Last week I authored the "Responsible Investment Policy" that calls upon the City Manager and City Treasurer to provide a report concerning the soundness of the city's millions in investments in Bank America, Freddie Mac and Fannie Mae. It also calls upon the City Manager to send a letter expressing the concern of the City Council that many of our residents are in foreclosure and have not been able to work with lenders to modify their mortgages so they can stay in their homes. I also included a provision that the City encourage Bank America to make small business loans available so that our local economy can grow and create more jobs.
The item was approved on a 7-1 vote (DeLong opposing; Garcia absent). Mr. DeLong railed against the proposal and claimed that the City had been assured that the investments are sound by the rating agencies. Unfortunately, rating agencies also assured the City of Long Beach (even while newspaper articles warned of problems) about Lehman Brothers and the City lost millions of dollars.
I authored this item because one out of 243 homes in California are in foreclosure and these three financial entities hold more than 50 percent of all mortgages. Additionally, all three financial entities are under investigations at state and federal levels.
Just last week the California Attorney General Kamala Harris announced her investigations.
This morning on the front page of the newspaper, it was announced that the Securities and Exchange Commission (SEC) is pursuing actions against the executives of Freddie Mac and Fannie Mae.
If the City Council won't stand up to make sure our investments are not only sound but that are placed with institutions that are not harming our residents and taxpayers, then we should be ashamed.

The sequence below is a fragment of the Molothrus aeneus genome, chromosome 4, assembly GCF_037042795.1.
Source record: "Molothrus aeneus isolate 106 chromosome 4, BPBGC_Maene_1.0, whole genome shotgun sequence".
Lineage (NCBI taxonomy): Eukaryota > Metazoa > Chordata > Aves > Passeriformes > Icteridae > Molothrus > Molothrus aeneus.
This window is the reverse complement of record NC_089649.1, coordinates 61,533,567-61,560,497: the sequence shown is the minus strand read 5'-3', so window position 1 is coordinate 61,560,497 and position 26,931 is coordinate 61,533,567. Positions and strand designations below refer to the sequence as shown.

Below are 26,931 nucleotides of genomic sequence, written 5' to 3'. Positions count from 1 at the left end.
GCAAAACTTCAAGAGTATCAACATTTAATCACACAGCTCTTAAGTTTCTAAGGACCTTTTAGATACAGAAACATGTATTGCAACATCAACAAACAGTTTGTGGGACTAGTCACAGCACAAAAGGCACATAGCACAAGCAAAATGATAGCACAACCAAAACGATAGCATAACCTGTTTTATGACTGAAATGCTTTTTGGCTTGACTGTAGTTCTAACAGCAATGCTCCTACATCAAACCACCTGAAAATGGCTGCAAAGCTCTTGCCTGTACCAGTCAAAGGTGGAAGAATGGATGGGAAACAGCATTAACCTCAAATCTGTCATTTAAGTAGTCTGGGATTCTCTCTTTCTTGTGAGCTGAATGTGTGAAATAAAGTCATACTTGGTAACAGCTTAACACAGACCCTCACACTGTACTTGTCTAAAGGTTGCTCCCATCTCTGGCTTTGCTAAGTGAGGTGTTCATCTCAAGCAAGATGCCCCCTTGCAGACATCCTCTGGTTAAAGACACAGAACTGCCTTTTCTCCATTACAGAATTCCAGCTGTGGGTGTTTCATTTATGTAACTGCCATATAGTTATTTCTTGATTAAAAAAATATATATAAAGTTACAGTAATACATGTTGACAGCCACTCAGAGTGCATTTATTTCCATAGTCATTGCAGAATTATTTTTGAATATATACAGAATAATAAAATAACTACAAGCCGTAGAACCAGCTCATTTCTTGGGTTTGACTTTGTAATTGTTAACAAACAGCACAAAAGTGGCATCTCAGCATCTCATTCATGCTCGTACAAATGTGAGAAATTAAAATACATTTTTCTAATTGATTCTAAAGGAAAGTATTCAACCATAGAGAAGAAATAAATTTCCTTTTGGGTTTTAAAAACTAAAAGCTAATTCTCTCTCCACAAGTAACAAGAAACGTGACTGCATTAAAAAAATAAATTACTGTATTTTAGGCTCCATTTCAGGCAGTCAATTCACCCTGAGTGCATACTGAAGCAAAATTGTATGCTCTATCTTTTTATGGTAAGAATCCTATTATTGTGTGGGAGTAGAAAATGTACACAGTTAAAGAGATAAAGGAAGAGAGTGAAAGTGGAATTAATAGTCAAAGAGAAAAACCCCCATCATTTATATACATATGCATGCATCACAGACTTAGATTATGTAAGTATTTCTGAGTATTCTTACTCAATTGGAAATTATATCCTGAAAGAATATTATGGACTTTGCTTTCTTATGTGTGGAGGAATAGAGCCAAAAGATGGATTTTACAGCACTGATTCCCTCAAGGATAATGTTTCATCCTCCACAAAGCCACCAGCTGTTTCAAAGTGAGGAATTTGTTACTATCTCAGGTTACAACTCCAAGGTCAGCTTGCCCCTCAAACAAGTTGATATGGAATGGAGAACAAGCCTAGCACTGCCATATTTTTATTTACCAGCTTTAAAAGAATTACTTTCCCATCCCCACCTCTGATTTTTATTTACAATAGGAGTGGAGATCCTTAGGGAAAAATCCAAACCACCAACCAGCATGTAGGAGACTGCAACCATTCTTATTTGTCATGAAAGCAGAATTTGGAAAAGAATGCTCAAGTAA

DeLong demeaned the effort stating our investments are miniscule compared to the overall amounts invested nationally in these entities. Really?
If you really believe this, then why do you have us spend so much time on the council passing resolutions on federal legislation when we are just one city out of thousands of cities in the US?
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Saturday, December 17, 2011
Tuesday, December 13, 2011
After careful research and reviewing the advice of the Long Beach City Attorney, I am voting in support of banning medical marijuana collectives and dispensaries in the City of Long Beach. This council directed the city attorney to draft an ordinance to ban collectives in response to the ruling of the court. We did so in October. This just didn’t pop up.
First of all – I recognize the rights of those with medical problems to use medical marijuana. And nothing we do tonight will take away the rights of qualified persons to grow or have their legitimate caregiver grow medical marijuana for their use.
But there is nothing in law that requires the city to facilitate commercial operations of collectives. This city attempted to regulate collectives and the court has now told us that we cannot do so.
Second of all – as a city council, we have been informed by our legal advisor – who under our city charter is the only legal advisor to the city council – that we can no longer allow these entities in our city. We have been informed by our Chief of Police that their hands are tied if we continue to allow these collectives without regulation.
The people here tonight present some compelling arguments for not moving forward – but I have – this council has a legal responsibility to comply with legal direction from our city attorney and to not tie the hands of our police. Both have told us that to do nothing is not appropriate.
We are asked constantly why we can’t allow pharmacies to sell marijuana – it is because it is an illegal drug under federal law.
Like it or not, alcohol is legal – and is regulated by state and federal law – and quite honestly, we cannot locally regulate alcohol. We can regulate the hours and conditions under which it is sold and that is it.
People mention tobacco – this council has banned public smoking… and plastic bags because of health and safety concerns.
But here’s my dilemma – do I dismiss what the city’s law enforcement and legal advisors say I need to do?
On the other hand, I hear the real appeals of those who use this substance. But I am also concerned that state law is very clear that only a primary caregiver can provide marijuana if not grown by the qualified person – and that the primary caregiver has to have provided housing, health and safety prior to providing marijuana. These collectives do not do this. So how is it that we can allow them?
I would urge anyone here tonight or listening to this meeting that if you do not like the outcome of the vote that you take action and do a referendum. City law provides that voters can gather signatures to overturn any vote taken by the city council.
Posted by Gerrie Schipske at Tuesday, December 13, 2011
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